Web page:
The BOL, signed into law by President Rodrigo Duterte on July 27, 2018, is a landmark measure that is expected to bring lasting peace and sustainable development in Mindanao.

“Recently, after the passage of the Bangsamoro Organic Law, many countries expressed their trust and confidence in our work. They said they will continue to support the new Bangsamoro government financially, technically, and in many other means,” Dureza said.

“This shows us that there is an overwhelming international recognition of our work. It is an affirmation of the effectiveness of President Rodrigo Duterte in leading our country towards just and sustainable peace,” he added.

Dureza called on the alumni of the various US exchange programs to continue supporting the peacebuilding efforts of the national government and become agents of peace and development.

“Help us, in small or big ways, in pushing the peace agenda of the administration. We need to help our President, the first Mindanaoan to hold the highest position in the land, in his goal of achieving just and lasting peace in the country,” he said. ###

By | September 17th, 2018|MILF, MNLF, News, Peace Month|0 Comments

Multicultural Peace Fair highlights gains of peace

DAVAO CITY, September 16, 2018 — “The dividends of peace should be shared by all.”

This was the message of Bangsamoro Transition Commission (BTC) Commissioner Jose Lorena Jr. during the closing ceremony of the Multicultural Peace Fair Bazaar at the Abreeza Mall here in Davao City last September 13.

Lorena said the gains of peace should not just benefit a particular sector or group but everyone, regardless of ideology, tribe, or religion.

He said the Duterte Administration’s Peace and Development Roadmap is anchored on the principles of inclusivity and convergence.

“There should be inclusivity and convergence in all our initiatives. One sector cannot do it alone,” he said.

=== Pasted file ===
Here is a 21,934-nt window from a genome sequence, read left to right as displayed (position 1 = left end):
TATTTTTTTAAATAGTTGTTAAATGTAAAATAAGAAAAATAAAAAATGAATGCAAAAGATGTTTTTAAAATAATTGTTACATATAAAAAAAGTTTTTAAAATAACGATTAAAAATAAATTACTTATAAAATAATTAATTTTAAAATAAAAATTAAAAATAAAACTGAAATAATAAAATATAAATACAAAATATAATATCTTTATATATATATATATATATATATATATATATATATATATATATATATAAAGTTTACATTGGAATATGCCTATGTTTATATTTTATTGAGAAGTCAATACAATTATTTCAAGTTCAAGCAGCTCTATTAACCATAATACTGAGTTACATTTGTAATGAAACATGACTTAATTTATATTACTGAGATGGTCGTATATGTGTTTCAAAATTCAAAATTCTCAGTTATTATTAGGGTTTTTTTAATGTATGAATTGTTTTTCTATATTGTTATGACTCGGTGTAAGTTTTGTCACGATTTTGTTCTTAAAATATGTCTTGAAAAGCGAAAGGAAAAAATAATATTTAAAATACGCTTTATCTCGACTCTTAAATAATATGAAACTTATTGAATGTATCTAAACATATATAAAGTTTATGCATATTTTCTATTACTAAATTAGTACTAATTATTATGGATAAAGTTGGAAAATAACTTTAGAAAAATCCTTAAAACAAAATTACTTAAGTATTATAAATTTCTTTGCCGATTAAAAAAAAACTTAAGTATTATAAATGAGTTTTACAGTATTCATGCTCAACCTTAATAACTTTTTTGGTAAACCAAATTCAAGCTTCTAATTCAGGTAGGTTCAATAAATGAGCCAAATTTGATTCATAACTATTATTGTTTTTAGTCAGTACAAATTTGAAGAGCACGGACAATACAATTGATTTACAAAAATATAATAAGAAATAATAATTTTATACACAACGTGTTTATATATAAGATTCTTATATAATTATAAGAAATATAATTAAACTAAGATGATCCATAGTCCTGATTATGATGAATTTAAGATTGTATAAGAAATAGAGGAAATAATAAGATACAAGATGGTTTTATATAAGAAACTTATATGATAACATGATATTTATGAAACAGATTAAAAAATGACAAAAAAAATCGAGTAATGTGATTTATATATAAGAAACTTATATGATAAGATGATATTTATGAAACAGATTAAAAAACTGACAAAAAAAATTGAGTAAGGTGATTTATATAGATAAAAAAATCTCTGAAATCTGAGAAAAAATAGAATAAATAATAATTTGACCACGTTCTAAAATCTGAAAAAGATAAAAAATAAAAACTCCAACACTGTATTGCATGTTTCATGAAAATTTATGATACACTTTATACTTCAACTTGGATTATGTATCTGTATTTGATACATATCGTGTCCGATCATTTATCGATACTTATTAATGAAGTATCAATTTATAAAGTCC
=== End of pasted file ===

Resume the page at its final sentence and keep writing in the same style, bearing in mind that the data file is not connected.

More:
Lorena said it is President Duterte’s vision to see all Filipinos united and rallying behind the national government’s peace and development agenda.   

He said this is the reason the Office of the Presidential Adviser on the Peace Process (OPAPP) is strengthening the “bigger peace table” or the general public.

“Let us all set aside our differences and work together. It is time for us to achieve the peace and development we have long been aspiring for,” he said.

The three-day peace fair, which kicked off on September 11, was organized by OPAPP, Mindanao Peace Council, and JCI Duwaling.

The event is in line with the celebration of this year’s National Peace Consciousness Month themed “Mithiing Kapayapaan, Sama-Samang Isakatuparan.” ###

By | September 16th, 2018|MILF, MNLF, News, Peoples' Peace Tables|0 Comments

Cordillera Autonomy Bill among government’s top priorities

PASAY CITY, September 15, 2018 — Presidential Peace Adviser Jesus G. Dureza on Thursday reiterated the Duterte administration’s commitment to pursuing autonomy for the Cordillera Region.

“I think the next priority for this government is to install the Autonomous Region for the Cordillera,” Dureza said in his message at the celebration of the 32nd anniversary of “Sipat” or the Mount Data Peace Accord.

The Mount Data Peace Accord was the first culture-based peace agreement made in the history of the peace process in the Philippines. It was done on September 13, 1986 between the Philippine government under President Corazon Aquino and the Cordillera People’s Liberation Army (CPLA) led by Fr. Conrado Balweg.

Last Thursday’s celebration, dubbed “Am-Among Di Cordillera: A Convergence for Cordillera Autonomy,” was a collaboration among the Office of the Presidential Adviser on the Peace Process (OPAPP), Presidential Legislative Liaison Office (PLLO), Presidential Communications Operations Office (PCOO), Regional Development Council (RDC-CAR), and Institute for Autonomy and Governance (IAG) in observation of 2018 National Peace Consciousness Month. It featured a theatrical performance portraying the milestones achieved throughout the Cordillera peace process.

Dureza commended the local leaders of the Cordillera Administrative Region (CAR) for working as one to attain autonomy.